When India became independent in 1947, the Travancore and Cochin States continued to be Princely States. These States became part of the Indian Union when the respective Maharajas signed the Instruments of Accession in 1949, making them Part B State of Travancore-Cochin. Thereafter, Parliament enacted the Part B States (Laws) Act, 1951. Section 3 of the Act provided for extending the enactments mentioned in the Schedule thereto, to the Part B States. And Section 6, provided that any law in force in these States corresponding to any of the Acts extended to Part B States, would stand repealed. It was in this context, the question whether the Travancore Christian Succession Act stood repealed was raised. The Travancore-Cochin High Court where it was raised for the first time4 held in 1956 that the Travancore Christian Succession Act was not repealed and it was the law applicable to Christians. Again the same question came up for decision in the Madras High Court in 197419, wherein it was held that the Travancore Christian Succession Act stood repealed. But a Division Bench of the Madras High Court held otherwise5 in 1977. Thus, it could be said that the position of law settled by the decisions of the Full Bench of the Travancore-Cochin High Court and the Division Bench of the Madras High Court was also to the effect that the Indian Succession Act, 1925 was not applicable to the Travancore-Cochin Christians. The decision of the Hon'ble Supreme Court in Mary Roy must be viewed in the light of the above position.

It may be appropriate here to examine the constitutional, procedural and jurisdictional issues involved in Mary Roy case1. The petition in Mary Roy was filed under Article 32 of the Constitution of India. Article 32 is a fundamental right to enforce a fundamental right or to avert a threat to a fundamental right. That being so, Article 32 cannot be pressed into service for determining the validity of an enactment, unless that enactment infringes the fundamental rights. This has been the consistent view of the Supreme Court20. The Hon'ble Supreme Court reiterated its view in Khyerbari Tea Co. case21, thus:

"In dealing with a petition under Article 32, this Court naturally confine the petitioners to the provisions of the impugned Act by which their fundamental rights are either affected or threatened."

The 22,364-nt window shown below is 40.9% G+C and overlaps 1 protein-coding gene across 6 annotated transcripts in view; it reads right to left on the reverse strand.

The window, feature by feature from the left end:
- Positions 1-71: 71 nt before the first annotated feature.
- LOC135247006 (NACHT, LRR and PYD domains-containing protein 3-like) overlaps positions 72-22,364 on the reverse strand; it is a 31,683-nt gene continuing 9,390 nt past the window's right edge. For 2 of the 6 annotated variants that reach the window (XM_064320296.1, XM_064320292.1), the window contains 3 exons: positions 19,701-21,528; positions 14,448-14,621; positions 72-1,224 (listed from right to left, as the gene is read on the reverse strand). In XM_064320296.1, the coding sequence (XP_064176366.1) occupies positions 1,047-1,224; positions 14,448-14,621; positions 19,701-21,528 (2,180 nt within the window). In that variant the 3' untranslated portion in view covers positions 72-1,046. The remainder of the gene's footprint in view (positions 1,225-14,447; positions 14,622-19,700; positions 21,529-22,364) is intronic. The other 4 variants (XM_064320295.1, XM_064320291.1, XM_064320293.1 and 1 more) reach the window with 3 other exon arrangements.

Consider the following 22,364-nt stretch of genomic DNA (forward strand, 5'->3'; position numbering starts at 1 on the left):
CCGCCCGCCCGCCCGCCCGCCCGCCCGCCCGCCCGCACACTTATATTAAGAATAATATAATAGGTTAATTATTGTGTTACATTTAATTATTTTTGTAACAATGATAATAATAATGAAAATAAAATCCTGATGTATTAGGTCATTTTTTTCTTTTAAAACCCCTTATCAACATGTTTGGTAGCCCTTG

A petition under Article 32 is thus maintainable only if it causes restriction on the enjoyment of fundamental rights. If a right is not a fundamental right conferred by Part III of the Constitution, it is outside the purview of Article 32 for enforcement. In such cases, the petitioner may not invoke Article 32. It is open to the petitioner to approach the High Court under Article 226 of the Constitution.

Therefore, the mere declaratory judgment of the Supreme Court in Mary Roy, was passed ignoring the procedural and jurisdictional limitations of the Court. This was contrary to the practice of the Court. The only course open to the Court was to examine the validity of the Travancore Act on the touchstone of the Constitution, and the impact of its judgments would then naturally have been prospective.

That apart, the Supreme Court had not looked into the constitutional provisions relating to existing law and its continued applicability after the commencement of the Constitution. Article 372(1) declares:

"... all the law in force in the territory of India immediately before the commencement of the Constitution shall continue in force therein until altered or repealed or amended by a competent legislature or other competent authority." (emphasis supplied)

And the President of India was given the power to make such adaptation or modification of the law in force so as to bring them in conformity with the provisions of the Constitution. This could be done before the first day of November 1957 as is provided under Article 372-A of the Constitution. Further Article 13(1) provides that all laws in force in the territory of India immediately before the commencement of the Constitution, insofar as they are inconsistent with the provisions of Part III of the Constitution, shall to the extent of such inconsistency, be void. Obviously these provisions relating to the law in force have been enacted to make the law in tune with the principles of International Law and Public Law. For example, according to the principles of State Succession under the International Law, though the people change their allegiance, their relation to their ancient sovereign is dissolved, their relation to each other, and their rights of property remain undisturbed.22

Also it is a general rule of public law, that whenever political jurisdiction and legislative power over any territory are transferred from one nation or sovereign to another, the municipal laws of the country continue in force until abrogated or changed by the new sovereign.23 When such is the position in International Law and the Constitution of India has contemplated the situation and provided for meeting such a contingency by Articles 372 and 13, the failure of the Hon'ble Supreme Court in not adverting to the constitutional provisions in deciding the case on hand was unfortunate.

Laws with regard to touchy issues like succession etc. should reflect customs and practices for their acceptance and sustenance. In this sense the Travancore Act was a well balanced legislation inasmuch as its Sections 24, 28 and 29 were explicitly made inapplicable to certain sections of Christians living in certain Taluks. Indeed, the Indian Succession Act, 1925 also contains safety valves in its Sections 3 and 29(2) to make it relevant in the society. It is obvious that it was with a view to make it workable in the society that these provisions were included.